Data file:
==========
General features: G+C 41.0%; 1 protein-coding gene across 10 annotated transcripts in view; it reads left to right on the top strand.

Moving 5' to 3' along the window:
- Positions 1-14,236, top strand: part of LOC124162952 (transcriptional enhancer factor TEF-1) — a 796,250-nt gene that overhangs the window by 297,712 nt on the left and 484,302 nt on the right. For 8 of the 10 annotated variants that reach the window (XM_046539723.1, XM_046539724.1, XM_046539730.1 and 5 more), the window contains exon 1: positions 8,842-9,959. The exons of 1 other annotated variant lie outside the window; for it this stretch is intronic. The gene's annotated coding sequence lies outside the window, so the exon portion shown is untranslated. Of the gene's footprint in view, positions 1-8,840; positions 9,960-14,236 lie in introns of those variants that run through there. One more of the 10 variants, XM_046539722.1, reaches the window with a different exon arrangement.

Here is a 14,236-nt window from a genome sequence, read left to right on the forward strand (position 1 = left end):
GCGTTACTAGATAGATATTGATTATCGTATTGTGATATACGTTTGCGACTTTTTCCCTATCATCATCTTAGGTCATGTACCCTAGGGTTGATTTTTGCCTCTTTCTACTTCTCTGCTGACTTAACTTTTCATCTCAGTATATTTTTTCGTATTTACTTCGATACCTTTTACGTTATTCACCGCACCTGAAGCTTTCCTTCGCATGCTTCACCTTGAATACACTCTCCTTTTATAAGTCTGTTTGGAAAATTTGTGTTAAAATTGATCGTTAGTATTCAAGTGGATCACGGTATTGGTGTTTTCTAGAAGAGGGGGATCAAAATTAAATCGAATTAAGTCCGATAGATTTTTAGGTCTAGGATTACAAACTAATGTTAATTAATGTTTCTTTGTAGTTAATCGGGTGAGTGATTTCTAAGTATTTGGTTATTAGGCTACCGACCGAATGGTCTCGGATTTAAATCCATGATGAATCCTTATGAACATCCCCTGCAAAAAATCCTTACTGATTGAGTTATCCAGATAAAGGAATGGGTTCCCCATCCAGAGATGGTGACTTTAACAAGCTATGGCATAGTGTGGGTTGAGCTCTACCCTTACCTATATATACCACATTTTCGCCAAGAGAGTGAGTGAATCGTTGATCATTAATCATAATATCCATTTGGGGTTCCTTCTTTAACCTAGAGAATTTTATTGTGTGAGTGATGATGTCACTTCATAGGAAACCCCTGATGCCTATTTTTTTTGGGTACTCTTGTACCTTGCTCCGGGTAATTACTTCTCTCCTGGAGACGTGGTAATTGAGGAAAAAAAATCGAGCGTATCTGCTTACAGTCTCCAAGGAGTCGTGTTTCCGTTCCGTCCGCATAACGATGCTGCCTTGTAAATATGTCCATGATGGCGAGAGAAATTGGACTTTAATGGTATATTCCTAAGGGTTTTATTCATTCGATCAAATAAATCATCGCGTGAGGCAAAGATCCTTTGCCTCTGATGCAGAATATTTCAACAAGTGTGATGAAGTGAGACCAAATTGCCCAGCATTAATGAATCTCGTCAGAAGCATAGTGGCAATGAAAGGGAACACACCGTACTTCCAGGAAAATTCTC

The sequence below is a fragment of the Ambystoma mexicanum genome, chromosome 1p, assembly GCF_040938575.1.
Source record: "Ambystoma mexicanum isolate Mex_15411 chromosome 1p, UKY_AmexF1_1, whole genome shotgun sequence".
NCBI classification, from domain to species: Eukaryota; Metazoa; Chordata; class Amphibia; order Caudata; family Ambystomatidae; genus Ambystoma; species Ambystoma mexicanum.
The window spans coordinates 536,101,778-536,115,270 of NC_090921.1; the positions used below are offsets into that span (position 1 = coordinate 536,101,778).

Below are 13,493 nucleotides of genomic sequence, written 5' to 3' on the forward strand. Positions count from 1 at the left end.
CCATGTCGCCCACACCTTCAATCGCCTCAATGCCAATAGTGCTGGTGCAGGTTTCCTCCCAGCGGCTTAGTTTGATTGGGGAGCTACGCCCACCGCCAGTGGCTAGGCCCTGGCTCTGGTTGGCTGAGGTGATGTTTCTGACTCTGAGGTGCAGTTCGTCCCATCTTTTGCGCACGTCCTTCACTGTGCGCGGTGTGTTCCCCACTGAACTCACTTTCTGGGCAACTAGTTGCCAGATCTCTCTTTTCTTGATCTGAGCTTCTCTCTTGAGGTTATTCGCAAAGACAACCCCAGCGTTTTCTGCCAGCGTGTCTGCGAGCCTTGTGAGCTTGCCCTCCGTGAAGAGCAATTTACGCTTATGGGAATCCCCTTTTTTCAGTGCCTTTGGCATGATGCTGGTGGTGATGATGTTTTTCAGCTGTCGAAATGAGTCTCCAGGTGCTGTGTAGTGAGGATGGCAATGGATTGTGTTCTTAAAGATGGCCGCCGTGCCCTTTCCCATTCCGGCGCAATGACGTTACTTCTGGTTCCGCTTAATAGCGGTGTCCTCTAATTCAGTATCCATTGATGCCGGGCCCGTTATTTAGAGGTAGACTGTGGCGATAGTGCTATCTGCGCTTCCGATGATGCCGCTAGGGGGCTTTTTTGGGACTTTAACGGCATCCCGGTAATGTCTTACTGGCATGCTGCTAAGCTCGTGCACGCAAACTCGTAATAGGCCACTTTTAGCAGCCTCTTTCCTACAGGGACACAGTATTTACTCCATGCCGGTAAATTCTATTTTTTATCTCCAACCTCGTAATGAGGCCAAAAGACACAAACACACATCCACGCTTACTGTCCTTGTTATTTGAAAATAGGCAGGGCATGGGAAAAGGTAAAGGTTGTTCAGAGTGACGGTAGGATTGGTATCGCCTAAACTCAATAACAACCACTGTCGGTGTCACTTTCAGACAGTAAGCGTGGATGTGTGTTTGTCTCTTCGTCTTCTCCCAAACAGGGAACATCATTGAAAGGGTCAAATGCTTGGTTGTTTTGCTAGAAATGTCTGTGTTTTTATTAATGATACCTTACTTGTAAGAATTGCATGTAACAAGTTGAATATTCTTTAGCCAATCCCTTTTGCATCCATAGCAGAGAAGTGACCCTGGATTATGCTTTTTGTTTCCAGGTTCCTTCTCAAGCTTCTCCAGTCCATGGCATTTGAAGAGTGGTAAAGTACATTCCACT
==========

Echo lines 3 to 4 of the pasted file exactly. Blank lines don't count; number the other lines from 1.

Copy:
- Positions 1-14,236, top strand: part of LOC124162952 (transcriptional enhancer factor TEF-1) — a 796,250-nt gene that overhangs the window by 297,712 nt on the left and 484,302 nt on the right. For 8 of the 10 annotated variants that reach the window (XM_046539723.1, XM_046539724.1, XM_046539730.1 and 5 more), the window contains exon 1: positions 8,842-9,959. The exons of 1 other annotated variant lie outside the window; for it this stretch is intronic. The gene's annotated coding sequence lies outside the window, so the exon portion shown is untranslated. Of the gene's footprint in view, positions 1-8,840; positions 9,960-14,236 lie in introns of those variants that run through there. One more of the 10 variants, XM_046539722.1, reaches the window with a different exon arrangement.

Here is a 14,236-nt window from a genome sequence, read left to right on the forward strand (position 1 = left end):